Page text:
dir. Michael Bay

There is a scene in Transformers where a shady government agent—played for laughs, in one of the movie's many perplexities, by John Turturro—exalts the virtues of Nokia phones. Taken in a single serving, such blatant product endorsement would barely cause a ripple; taken after relentless pimping of the Hummer® H2®, the Pontiac® Solstice®, the GMC Topkick® 6500, the Xbox® 360, and the Strokes, however, it blazes past the mark of unseemly.

Thankfully, director Michael Bay has more up his sleeve than product placement. Transformers is loud, extravagant, and void of logic, but for the most part it lives up to what we expect from a Transformers movie—which is to say, it has giant robots crashing, puny humans scattering, and Optimus Prime preaching. The plot is of course secondary to the bombast: Dweeby teenager (Shia LeBeouf) gets his first car, only to find himself caught up in the latest skirmish of an intergalactic war between Autobots and Decepticons. Along the way, he manages to school government bigwigs, land the hottest girl in school, and help save humankind.

When Transformers works best, it's when Bay is allowed to give full attention to what he enjoys the most: blowing shit up. Watching Autobots and Decepticons thrash about, mankind's meager stone and steel structures crumbling around them, is indisputable fun. And there's a substantial amount of artistry to all the bedlam, helped immeasurably by the superb digital work of Industrial Light & Magic. But like every Michael Bay film, from Armageddon to The Island, the simple things, the things that don't go boom, are left to wither. The throwaway spectacle is enjoyable, but you crafted more noteworthy yarns when you were a kid playing with Transformers toys in the backyard. BRADLEY STEINBACHER

You Kill Me

dir. John Dahl

Director John Dahl assured his spot in the pop-culture pantheon (and seemingly perpetual TBS rotation) with 1998's Rounders. Prior to that, however, he first raised eyebrows with a remarkable triptych of crime films (1989's Kill Me Again, 1992's Red Rock West, and 1994's The Last Seduction) that put an ingenious black-comedy spin on classic noir themes. Tarantino may get the lion's share of credit for the '90s gangster revival, but Dahl laid the groundwork.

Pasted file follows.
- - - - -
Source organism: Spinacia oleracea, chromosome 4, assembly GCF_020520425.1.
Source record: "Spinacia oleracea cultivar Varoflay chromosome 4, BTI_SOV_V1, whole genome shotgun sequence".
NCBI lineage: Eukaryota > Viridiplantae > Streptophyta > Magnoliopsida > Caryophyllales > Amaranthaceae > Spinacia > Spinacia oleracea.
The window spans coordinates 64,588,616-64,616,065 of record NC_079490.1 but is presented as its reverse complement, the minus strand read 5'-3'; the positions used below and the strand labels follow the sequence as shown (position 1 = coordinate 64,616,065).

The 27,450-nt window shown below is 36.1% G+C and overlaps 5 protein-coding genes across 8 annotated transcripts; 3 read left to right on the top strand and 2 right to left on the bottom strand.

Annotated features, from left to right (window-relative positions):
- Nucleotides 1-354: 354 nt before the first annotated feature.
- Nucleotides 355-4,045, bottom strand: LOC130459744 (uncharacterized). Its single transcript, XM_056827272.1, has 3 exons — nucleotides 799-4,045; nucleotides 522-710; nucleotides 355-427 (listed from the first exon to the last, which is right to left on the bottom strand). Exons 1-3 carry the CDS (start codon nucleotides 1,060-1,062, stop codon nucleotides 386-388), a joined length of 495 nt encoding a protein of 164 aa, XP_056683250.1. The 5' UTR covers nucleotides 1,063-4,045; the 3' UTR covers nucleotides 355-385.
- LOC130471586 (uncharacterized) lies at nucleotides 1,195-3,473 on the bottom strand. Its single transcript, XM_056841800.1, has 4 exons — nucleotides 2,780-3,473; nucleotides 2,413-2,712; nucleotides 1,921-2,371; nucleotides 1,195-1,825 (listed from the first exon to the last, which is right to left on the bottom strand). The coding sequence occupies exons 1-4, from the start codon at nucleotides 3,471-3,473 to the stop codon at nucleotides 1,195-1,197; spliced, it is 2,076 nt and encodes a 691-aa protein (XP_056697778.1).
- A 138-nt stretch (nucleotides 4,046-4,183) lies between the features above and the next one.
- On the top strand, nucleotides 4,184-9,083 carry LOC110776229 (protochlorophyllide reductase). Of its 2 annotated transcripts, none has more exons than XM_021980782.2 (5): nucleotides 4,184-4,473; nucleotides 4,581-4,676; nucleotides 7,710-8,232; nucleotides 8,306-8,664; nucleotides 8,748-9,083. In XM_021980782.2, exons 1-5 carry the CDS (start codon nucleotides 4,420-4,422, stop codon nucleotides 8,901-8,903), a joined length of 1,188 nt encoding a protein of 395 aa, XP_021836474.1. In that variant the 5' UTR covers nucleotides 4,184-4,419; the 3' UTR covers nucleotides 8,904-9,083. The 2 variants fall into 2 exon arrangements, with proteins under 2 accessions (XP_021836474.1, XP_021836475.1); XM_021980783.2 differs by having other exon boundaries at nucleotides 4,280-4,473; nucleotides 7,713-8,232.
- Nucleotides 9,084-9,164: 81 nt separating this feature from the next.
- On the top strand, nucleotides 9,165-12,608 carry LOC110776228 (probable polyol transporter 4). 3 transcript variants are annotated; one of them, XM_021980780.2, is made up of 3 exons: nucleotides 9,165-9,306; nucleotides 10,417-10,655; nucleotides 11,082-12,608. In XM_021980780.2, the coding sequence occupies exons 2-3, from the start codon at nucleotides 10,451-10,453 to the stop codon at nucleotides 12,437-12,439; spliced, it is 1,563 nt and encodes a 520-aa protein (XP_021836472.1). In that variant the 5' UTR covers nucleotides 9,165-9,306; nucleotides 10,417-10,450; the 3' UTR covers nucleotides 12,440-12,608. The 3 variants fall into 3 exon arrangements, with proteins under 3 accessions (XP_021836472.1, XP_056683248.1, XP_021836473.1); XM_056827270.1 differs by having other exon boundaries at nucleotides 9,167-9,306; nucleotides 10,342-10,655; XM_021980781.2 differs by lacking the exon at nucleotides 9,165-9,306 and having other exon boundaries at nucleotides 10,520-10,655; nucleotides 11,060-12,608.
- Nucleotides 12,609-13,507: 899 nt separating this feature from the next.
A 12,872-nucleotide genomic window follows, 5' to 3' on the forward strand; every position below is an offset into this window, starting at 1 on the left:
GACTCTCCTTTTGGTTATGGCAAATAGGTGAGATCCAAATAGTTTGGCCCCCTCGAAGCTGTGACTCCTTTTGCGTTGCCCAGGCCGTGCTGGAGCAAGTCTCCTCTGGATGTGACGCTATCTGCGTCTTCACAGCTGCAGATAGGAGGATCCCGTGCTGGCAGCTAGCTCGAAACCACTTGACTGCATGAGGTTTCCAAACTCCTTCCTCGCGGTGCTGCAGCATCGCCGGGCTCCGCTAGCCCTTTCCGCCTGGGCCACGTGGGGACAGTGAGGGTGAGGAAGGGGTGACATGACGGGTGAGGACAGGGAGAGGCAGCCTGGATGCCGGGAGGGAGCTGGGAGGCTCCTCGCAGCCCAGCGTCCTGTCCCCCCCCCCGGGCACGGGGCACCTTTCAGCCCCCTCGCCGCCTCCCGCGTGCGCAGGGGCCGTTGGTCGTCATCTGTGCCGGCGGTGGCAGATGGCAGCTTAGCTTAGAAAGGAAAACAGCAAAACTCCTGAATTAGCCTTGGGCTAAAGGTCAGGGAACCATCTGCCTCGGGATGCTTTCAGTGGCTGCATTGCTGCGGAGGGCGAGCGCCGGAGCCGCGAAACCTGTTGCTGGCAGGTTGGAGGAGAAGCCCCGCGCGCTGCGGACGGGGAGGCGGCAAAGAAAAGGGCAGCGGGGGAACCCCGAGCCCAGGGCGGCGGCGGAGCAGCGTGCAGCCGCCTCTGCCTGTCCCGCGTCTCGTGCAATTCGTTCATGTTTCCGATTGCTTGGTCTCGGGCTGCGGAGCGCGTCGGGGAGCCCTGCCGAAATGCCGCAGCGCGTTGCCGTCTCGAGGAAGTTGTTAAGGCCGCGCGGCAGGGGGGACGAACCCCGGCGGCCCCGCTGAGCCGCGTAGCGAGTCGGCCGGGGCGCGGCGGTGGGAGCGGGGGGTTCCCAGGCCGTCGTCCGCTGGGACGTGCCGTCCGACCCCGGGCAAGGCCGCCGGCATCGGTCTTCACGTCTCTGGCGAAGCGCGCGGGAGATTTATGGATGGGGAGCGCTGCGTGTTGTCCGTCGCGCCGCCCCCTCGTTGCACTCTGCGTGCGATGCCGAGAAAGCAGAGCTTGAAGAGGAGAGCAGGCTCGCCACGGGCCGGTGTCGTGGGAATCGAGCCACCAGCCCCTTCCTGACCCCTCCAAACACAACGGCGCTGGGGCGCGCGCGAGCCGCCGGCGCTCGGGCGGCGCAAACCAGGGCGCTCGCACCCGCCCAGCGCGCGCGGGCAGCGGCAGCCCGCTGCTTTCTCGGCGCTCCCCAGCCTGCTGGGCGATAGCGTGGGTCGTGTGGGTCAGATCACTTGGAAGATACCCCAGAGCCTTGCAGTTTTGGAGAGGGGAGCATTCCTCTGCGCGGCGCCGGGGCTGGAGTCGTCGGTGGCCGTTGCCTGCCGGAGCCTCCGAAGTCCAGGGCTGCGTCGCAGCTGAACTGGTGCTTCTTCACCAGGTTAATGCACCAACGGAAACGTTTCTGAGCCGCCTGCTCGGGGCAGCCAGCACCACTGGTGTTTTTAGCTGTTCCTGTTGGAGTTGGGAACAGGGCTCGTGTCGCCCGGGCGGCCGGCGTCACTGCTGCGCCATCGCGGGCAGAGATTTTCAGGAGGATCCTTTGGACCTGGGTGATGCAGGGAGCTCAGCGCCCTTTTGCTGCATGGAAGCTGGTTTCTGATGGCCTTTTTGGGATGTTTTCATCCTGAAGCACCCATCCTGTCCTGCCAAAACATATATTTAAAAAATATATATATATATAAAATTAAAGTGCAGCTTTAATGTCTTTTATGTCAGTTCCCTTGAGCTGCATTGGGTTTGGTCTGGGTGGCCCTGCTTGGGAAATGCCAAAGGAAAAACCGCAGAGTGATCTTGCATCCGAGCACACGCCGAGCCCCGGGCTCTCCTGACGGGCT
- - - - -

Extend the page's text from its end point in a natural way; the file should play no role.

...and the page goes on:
You Kill Me, Dahl's first film since the troubled WWII saga The Great Raid, plays quite a bit broader than his earlier work, but the director's sly tone and talent with character actors remains intact. It already feels old, in a good way. Ben Kingsley plays a vodka-infused hit man for the Polish mob sent to San Francisco to dry out after botching a crucial hit. As he stumbles and grumbles through AA, he finds romance with a neurotic ad exec (Téa Leoni), as well as a newfound confidence in his life's work.

Christopher Markus and Stephen McFeely's script has reportedly been making the Hollywood rounds for a few years, and, well, it often shows. No matter how played out the introspective hit man concept feels by now, though, the film often still runs like a dream, courtesy of Dahl's knack for finding room for such dependable heavies as Phillip Baker Hall, Bill Pullman, and (especially) Dennis Farina to shine. They provide sterling backup for Kingsley, who manages to give a fresh spin to every single drunken grimace and scowl. (If a feature adaptation of The Lockhorns ever gets made, he's the man.) Still, the big story may be that of Leoni, an actress whose off-kilter brass often seems to have flummoxed filmmakers. Here, though, she simply wallops every single line tossed her way. Comparisons to St. Stanwyck don't feel all that far off the mark. ANDREW WRIGHT

License to Wed

dir. Ken Kwapis

Sorry, but I don't even understand what this movie is about. Here's what happens: Ben and Sadie are in love. Sadie insists they marry in her local church (St. Augustine's, awfully Catholic-sounding but nonetheless Protestant, therefore probably Episcopalian), but before they can tie the knot, they have to get a "license to wed" from horrible (wacky!) Reverend Frank (Robin Williams). If Reverend Frank deems the couple unfit for marriage—a verdict determined by a regimen of physical torture and intrusive moralizing—then he has the right to call off their wedding.

Except—TIME OUT!—no he fucking doesn't! Hey grown-ups, guess what? You can do whatever you want. Want to get married? Go for it. (Oooh, but heteros only, okay?) Want to have premarital sex? No time like the present. Want to press charges against Reverend Frank for sending a hobbit to plant a microphone in your bedroom? Abso-fucking-mandatory!